Twenty-two Democrats broke ranks and voted Tuesday for the resolution condemning the Obama administration for not giving Congress advance notice of the exchange of Army Sgt. Bowe Bergdahl for five Taliban prisoners.

Voting in favor of the measure offered vulnerable Democrats in tough reelection races an opportunity to distance themselves from President Obama.

The 22 Democrats were Reps. John BarrowJohn Jenkins BarrowRepublican wins Georgia secretary of state runoff to replace Kemp The most important runoff election is one you probably never heard of Our democracy can’t afford to cut legal aid services from the budget MORE (Ga.), Ami BeraAmerish (Ami) Babulal BeraDemocrats bicker over strategy on impeachment Seniors deserve access to Health Savings Accounts Democratic lawmakers support Bustos after DCCC resignations MORE (Calif.), Bruce BraleyBruce Lowell Braley2020 caucuses pose biggest challenge yet for Iowa's top pollster OPINION | Tax reform, not Trump-McConnell feuds, will make 2018 a win for GOP Ten years later, House Dems reunite and look forward MORE (Iowa), Julia BrownleyJulia Andrews BrownleyA dozen House Democrats call on EU ambassador to resign amid Ukraine scandal Katherine Clark quietly eyes leadership ascent California Democrats unveil redistricting reform bill after Supreme Court partisan gerrymandering ruling MORE (Calif.), Cheri BustosCheryl (Cheri) Lea BustosDCCC leader advises Democrats to keep messaging on impeachment 'simple' House Democratic campaign arm raises .4 million in third quarter Pelosi tells Democrats to focus on Constitution, not Trump MORE (Ill.), Jim Costa (Calif.), Henry Cuellar (Texas), Tulsi GabbardTulsi GabbardJill Stein: 'I am not a Russian spy' Trump criticizes Clinton for suggesting Jill Stein was Russian asset Yang defends Gabbard: She 'deserves much more respect' MORE (Hawaii), Pete GallegoPete Pena GallegoGOP candidate scores upset win in Texas state Senate runoff Koch group launches digital ads in tight Texas House race Iraq War vet wins Texas Dem runoff MORE (Texas), Joe GarciaJose (Joe) Antonio GarciaOvernight Defense: Biden honors McCain at Phoenix memorial service | US considers sending captured ISIS fighters to Gitmo and Iraq | Senators press Trump on ending Yemen civil war Biden pays tribute to McCain at emotional memorial service Mueller indictments: Congressional candidate asked Russian operatives for info on opponent MORE (Fla.), Dan Lipinski (Ill.), Jim MathesonJames (Jim) David MathesonTrump EPA eases standards for coal ash disposal Utah redistricting reform measure likely to qualify for ballot Trump's budget targets affordable, reliable power MORE (Utah), Mike Michaud (Maine), Patrick Murphy (Fla.), Beto O'Rourke (Texas), Gary Peters (Mich.), Collin Peterson (Minn.), Nick RahallNick Joe RahallWe shouldn't allow politics to impede disaster relief Break the cycle of partisanship with infant, child health care programs Clinton mulls role in 2018 midterms MORE (W.Va.), Raul Ruiz (Calif.), Kurt Schrader (Ore.), Kyrsten Sinema (Ariz.) and Tim Walz (Minn.).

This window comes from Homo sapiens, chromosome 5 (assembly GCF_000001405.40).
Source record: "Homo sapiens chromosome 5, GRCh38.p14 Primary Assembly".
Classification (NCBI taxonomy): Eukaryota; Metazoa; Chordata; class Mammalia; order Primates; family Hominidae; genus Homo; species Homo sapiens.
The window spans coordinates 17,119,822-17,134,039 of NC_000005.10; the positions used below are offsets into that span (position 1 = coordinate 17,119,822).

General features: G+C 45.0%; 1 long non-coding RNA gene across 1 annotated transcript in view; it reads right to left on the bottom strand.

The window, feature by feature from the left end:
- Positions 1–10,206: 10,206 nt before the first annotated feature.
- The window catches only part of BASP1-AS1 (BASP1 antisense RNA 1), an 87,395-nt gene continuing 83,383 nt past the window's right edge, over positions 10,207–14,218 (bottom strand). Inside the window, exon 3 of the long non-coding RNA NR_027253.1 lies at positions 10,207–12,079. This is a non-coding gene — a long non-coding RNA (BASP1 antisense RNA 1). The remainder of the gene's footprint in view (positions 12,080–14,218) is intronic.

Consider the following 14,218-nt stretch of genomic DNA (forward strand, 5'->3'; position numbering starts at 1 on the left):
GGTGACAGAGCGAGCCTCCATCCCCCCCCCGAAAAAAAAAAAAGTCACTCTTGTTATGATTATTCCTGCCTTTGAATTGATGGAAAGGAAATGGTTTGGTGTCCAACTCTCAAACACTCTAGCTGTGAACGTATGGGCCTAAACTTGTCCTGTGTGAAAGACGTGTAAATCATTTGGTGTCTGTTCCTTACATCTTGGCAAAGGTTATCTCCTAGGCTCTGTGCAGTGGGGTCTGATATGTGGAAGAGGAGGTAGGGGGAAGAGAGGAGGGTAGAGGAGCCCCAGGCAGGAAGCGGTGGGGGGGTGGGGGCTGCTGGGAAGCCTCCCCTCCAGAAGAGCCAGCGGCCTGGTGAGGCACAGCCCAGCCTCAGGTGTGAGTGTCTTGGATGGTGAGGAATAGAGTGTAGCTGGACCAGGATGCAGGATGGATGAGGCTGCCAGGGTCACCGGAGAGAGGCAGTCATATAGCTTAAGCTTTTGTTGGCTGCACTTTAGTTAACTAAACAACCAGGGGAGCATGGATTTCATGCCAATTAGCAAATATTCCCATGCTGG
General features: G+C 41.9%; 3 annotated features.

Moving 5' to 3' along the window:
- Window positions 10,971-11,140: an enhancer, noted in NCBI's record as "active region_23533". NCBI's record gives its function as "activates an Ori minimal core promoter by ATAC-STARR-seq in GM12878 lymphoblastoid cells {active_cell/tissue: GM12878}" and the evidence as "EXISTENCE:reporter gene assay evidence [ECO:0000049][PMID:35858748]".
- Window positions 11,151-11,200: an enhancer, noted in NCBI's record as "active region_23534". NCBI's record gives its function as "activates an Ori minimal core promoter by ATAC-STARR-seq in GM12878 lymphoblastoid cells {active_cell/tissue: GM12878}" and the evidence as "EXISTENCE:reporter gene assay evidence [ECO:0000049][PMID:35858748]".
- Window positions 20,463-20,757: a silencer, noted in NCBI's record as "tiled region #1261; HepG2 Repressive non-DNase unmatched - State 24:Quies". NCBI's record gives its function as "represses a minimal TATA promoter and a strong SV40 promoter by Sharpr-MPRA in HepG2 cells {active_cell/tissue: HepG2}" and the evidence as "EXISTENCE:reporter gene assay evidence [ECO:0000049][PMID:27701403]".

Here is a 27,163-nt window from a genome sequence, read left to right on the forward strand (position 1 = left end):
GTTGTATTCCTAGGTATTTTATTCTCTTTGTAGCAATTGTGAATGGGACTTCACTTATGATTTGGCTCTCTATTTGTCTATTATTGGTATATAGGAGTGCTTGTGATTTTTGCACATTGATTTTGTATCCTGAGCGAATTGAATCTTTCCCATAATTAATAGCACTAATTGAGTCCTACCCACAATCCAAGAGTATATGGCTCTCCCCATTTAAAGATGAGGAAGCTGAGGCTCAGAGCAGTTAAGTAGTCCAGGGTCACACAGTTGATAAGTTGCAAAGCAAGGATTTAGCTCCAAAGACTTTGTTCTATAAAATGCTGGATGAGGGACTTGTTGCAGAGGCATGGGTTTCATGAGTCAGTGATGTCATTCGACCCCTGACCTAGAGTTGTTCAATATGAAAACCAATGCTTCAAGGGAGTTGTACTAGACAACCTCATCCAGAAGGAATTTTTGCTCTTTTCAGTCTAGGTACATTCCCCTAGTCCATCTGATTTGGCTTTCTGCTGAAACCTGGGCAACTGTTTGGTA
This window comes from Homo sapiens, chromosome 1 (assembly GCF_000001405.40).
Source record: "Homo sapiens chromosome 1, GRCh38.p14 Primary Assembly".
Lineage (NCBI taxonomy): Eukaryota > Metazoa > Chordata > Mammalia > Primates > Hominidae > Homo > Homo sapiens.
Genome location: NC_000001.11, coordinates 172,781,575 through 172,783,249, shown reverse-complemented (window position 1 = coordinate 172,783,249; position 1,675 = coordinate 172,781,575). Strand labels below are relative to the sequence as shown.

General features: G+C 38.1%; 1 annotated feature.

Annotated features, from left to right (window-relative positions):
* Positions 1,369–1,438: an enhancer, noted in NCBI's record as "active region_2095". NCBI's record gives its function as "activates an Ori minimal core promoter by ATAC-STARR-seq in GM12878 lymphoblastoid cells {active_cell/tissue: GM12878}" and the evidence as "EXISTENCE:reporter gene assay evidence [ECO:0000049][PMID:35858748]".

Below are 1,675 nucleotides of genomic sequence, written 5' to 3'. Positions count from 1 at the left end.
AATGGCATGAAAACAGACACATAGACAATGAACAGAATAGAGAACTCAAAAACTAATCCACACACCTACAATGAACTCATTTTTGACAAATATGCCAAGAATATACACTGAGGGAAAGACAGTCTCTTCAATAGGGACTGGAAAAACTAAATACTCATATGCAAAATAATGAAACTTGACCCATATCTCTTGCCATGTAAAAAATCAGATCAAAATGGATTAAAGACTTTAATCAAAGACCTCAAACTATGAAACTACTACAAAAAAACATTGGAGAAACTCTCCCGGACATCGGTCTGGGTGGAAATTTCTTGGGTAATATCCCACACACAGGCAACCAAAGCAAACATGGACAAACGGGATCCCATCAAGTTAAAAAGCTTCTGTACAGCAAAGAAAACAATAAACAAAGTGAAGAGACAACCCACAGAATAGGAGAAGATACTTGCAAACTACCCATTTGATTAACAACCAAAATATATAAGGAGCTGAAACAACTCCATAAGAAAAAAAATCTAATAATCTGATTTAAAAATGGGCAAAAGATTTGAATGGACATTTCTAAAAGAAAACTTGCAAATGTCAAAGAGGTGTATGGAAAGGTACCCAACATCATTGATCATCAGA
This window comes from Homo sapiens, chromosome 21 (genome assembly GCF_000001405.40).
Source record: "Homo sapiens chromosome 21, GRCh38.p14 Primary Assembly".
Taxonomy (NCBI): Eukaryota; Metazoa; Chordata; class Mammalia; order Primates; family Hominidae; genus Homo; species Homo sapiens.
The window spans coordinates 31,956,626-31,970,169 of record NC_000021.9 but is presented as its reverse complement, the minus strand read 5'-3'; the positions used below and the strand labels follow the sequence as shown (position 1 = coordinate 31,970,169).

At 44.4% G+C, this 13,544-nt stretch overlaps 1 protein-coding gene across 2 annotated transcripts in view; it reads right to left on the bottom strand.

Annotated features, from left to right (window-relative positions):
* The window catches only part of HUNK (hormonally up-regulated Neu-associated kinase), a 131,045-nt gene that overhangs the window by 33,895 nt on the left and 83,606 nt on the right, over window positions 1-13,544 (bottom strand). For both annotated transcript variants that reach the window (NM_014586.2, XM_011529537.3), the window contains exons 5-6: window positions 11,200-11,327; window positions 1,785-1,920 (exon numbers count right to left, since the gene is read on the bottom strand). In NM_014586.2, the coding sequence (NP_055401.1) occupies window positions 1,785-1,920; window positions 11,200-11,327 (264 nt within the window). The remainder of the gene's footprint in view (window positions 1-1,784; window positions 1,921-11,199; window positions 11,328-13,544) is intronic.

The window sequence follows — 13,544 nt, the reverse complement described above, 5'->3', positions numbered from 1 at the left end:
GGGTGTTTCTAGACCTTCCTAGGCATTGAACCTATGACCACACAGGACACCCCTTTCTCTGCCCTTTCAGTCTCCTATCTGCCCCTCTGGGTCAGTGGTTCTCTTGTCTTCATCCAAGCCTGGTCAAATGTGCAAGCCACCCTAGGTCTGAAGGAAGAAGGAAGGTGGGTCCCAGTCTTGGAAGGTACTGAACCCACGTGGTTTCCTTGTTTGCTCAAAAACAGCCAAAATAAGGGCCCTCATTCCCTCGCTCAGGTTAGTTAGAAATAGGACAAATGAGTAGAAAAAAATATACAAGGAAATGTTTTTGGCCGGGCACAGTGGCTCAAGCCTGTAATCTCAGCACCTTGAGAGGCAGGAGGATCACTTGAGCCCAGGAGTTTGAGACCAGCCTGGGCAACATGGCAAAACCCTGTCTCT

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Braley is running for Senate in one of the year's most competitive races, while Michaud is running for governor of Maine.

Barrow, Gallego, Peters, Peterson, Rahall, Ruiz and Sinema are considered among the most vulnerable House incumbents.

Other Democrats, meanwhile, are centrists who tend to break with their party despite not being in especially tough races, like Cuellar and Lipinski.

Matheson is a frequent defector, but he is retiring at the end of this Congress.

During floor debate, Barrow said the Bergdahl exchange would embolden terrorist groups to kidnap Americans as a means of freeing their own members.

“Negotiating with terrorists will only weaken this nation in the future and encourage other terrorists to kidnap Americans in an attempt to extort future prisoner exchanges,” Barrow said.